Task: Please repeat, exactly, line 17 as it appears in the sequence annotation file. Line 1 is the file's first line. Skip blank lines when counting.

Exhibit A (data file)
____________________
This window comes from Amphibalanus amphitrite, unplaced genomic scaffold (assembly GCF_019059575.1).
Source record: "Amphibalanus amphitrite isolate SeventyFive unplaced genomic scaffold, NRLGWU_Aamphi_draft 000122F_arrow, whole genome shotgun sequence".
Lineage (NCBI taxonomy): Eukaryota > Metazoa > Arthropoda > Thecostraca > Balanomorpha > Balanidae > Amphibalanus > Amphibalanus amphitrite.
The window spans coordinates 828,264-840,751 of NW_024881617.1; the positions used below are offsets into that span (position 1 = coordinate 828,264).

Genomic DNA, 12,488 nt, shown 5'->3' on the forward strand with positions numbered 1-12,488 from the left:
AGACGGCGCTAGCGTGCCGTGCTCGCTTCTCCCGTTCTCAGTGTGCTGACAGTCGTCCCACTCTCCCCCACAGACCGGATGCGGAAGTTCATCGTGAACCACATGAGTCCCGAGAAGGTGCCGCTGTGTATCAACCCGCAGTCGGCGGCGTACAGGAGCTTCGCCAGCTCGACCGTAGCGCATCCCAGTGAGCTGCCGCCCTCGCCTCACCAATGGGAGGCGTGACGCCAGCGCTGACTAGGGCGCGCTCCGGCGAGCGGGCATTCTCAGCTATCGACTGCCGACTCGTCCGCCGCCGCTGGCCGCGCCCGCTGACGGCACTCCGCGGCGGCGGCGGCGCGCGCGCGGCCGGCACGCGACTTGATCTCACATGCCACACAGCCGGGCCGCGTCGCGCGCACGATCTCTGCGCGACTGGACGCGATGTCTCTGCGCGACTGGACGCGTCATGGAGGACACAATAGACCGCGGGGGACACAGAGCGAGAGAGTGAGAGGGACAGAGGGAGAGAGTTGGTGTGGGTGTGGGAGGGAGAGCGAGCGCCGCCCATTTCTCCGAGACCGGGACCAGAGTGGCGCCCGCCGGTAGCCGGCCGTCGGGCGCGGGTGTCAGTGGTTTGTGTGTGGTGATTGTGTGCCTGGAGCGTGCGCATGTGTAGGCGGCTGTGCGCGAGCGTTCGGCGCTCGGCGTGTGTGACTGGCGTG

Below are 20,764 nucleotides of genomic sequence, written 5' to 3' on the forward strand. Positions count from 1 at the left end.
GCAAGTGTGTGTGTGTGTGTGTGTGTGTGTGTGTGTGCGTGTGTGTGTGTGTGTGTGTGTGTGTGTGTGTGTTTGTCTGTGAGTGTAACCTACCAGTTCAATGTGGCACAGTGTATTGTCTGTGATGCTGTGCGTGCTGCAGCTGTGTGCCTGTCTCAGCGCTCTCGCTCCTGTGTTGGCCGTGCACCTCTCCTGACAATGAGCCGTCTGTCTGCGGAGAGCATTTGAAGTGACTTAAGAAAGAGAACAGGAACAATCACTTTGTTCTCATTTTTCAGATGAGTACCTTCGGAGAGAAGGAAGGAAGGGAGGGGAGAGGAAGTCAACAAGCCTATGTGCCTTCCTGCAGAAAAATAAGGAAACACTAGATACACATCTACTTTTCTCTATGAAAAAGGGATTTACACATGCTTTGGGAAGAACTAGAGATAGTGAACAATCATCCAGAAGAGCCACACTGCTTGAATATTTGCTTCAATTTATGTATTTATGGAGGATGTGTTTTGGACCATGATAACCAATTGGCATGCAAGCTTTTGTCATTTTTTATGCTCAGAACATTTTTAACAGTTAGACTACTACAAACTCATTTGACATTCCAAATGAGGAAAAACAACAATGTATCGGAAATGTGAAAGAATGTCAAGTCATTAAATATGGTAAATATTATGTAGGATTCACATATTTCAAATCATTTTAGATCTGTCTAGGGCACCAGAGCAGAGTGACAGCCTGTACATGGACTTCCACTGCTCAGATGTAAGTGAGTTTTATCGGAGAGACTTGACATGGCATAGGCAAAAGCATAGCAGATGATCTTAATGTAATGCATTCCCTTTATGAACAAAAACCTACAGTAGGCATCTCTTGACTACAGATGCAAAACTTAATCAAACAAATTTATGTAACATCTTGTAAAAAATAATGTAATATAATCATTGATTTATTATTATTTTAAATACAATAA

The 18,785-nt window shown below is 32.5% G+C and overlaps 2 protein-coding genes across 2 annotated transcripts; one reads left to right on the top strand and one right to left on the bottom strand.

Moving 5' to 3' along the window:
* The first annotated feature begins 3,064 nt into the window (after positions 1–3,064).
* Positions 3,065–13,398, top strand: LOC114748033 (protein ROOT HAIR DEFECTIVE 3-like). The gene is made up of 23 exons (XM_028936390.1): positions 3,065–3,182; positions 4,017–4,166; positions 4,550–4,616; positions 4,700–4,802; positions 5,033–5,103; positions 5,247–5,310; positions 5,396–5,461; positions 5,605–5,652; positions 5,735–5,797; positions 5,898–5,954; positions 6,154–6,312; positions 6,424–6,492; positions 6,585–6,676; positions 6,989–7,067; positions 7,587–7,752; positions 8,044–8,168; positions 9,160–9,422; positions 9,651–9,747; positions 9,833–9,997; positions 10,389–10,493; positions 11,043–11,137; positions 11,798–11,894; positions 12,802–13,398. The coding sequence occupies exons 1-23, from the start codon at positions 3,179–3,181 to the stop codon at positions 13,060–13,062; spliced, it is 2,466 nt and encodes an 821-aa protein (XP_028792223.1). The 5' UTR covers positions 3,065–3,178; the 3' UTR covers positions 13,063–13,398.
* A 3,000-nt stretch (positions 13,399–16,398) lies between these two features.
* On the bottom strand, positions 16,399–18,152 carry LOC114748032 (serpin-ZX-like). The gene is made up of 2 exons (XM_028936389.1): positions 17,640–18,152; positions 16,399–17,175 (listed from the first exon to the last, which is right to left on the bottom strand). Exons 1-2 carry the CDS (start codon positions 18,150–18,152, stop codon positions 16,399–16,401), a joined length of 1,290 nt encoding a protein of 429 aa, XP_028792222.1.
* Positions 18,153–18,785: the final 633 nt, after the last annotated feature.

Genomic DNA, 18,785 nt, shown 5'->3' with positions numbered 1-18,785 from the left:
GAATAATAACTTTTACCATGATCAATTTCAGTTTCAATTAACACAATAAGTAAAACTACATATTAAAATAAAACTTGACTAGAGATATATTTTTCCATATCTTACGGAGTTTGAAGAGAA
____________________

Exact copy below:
GAATAATAACTTTTACCATGATCAATTTCAGTTTCAATTAACACAATAAGTAAAACTACATATTAAAATAAAACTTGACTAGAGATATATTTTTCCATATCTTACGGAGTTTGAAGAGAA